I gotta admit that I am happy to live where the coyotes aren't, in these parts. They are presenting a big problem for all those suburbanites who bit off more than they could chew by buying huge houses in the 'country'. Of course, it isn't the coyote's fault, either. :/

Bear
2007-06-17, 02:49
Sounds like it is time to open a season on wolves, not only from what you said but from other things I have read about the wolf population in your area.

It reminds me of the alligator problem in Florida. Now that people are disappearing (inside the gator) some of the media are asking what is being done about the gator problem. Not too long ago the Louisiana alligator was protected due to small populations. They have come back with a vengeance. There is a controlled season on them but in subdivisions close to water or with small ponds, alligators seem to materialize. I work with several individuals that live in one such neighborhood and they have had to remove several gators that they felt were a threat to their dogs and children. What do they do with them?...gator is good eating. Maybe we just need to send some Cajuns to Florida and the headlines will read, MAN ATTACKS GATOR or GATOR FOUND DEAD WITH NO TAIL.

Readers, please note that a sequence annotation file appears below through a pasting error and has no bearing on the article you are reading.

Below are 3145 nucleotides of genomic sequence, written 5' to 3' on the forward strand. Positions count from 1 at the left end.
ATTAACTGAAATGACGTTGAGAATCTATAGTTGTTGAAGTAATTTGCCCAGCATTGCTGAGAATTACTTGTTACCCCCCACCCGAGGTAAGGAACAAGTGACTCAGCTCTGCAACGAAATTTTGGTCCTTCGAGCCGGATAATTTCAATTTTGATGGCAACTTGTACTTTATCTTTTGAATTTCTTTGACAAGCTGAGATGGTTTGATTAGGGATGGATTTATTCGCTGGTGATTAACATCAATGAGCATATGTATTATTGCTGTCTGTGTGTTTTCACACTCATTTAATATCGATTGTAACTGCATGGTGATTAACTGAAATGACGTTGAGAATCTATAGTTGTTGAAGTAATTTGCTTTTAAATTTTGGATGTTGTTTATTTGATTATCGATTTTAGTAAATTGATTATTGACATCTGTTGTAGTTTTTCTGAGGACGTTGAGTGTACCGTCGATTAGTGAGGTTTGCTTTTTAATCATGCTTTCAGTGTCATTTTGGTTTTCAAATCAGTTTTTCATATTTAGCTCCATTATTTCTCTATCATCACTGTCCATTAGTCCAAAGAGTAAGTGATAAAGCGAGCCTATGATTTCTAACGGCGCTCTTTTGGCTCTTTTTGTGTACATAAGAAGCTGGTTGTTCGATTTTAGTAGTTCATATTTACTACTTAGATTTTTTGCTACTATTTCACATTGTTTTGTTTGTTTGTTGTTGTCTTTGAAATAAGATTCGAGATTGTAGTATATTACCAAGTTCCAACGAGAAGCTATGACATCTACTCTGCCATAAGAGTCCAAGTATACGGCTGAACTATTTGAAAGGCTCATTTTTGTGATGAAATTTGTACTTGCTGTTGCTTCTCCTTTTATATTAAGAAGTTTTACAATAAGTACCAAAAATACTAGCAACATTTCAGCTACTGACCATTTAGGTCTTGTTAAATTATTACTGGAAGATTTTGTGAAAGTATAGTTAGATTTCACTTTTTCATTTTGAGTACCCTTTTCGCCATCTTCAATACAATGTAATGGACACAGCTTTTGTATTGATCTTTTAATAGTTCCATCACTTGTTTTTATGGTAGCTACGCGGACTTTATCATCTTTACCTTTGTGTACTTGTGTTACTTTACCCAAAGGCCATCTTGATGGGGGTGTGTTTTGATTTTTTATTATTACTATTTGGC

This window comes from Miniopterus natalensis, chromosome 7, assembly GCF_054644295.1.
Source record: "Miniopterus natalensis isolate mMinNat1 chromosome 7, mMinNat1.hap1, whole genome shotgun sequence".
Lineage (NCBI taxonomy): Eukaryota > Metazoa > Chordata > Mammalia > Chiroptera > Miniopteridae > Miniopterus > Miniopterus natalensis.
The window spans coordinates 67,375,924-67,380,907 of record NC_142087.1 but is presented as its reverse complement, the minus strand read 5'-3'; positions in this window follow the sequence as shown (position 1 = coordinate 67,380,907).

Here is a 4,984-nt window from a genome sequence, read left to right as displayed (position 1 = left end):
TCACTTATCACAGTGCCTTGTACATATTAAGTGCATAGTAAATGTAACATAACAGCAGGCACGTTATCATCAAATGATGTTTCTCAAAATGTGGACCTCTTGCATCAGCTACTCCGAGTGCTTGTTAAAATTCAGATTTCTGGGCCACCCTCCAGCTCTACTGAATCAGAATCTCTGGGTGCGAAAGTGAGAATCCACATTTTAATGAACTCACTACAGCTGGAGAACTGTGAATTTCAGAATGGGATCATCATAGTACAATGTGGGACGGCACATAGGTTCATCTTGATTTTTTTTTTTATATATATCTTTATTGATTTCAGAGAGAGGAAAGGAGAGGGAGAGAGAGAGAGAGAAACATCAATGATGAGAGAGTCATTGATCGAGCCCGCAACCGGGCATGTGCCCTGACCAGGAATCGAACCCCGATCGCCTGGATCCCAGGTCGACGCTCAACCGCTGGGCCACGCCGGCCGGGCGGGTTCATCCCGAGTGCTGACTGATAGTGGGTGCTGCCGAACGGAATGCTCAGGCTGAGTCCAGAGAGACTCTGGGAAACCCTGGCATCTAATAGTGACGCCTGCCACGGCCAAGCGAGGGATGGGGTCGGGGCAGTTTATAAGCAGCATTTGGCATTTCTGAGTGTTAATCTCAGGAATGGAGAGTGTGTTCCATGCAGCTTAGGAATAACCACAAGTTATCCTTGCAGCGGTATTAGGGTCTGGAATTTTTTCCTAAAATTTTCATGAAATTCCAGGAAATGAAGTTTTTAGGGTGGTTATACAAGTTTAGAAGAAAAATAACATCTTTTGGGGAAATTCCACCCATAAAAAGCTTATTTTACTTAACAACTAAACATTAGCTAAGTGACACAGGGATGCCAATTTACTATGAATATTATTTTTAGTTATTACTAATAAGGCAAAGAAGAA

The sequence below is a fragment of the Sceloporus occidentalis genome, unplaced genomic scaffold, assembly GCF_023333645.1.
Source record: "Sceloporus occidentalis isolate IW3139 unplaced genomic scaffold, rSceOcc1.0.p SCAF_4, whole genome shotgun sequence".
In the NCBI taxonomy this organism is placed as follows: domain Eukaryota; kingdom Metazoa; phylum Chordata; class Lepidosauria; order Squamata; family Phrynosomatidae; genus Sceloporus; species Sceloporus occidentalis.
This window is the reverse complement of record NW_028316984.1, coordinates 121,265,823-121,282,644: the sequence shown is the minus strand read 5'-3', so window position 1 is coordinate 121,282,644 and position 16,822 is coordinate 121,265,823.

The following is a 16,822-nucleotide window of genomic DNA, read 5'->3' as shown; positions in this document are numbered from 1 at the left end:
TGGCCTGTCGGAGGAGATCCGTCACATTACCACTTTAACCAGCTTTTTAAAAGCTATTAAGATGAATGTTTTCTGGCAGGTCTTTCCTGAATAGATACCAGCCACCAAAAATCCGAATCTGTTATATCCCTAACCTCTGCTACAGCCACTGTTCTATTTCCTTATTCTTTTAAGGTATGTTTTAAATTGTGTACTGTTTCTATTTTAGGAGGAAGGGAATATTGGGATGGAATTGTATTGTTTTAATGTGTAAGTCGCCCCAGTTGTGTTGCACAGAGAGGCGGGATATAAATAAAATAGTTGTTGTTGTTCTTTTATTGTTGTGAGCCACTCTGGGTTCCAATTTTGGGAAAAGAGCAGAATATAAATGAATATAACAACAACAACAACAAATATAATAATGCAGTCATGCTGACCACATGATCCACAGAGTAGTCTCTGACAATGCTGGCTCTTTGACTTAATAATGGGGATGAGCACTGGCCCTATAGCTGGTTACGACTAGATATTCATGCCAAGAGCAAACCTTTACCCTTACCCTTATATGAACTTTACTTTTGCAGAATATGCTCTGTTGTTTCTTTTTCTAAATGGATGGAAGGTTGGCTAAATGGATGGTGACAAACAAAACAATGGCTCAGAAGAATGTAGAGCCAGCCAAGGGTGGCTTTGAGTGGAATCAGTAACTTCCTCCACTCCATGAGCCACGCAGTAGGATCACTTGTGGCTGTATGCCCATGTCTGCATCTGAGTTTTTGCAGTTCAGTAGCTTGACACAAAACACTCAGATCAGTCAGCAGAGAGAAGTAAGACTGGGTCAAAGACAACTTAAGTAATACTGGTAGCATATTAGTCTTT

deadeye
2007-06-17, 07:34
I'm not a big fan of (fill in the blank with the who-knows-what-the-consequences-will-be animal of your choice) reintroduction either, but geez Dropkick, I'm sure glad you're open to dissenting opinions.

CoyoteWhips
2007-06-18, 00:58
In my moronic, brain-dead opinion; having lived more than half my life in places where both wolves and coyotes are common, they don't scare me half as much as pet dogs or people who take a pistol hiking.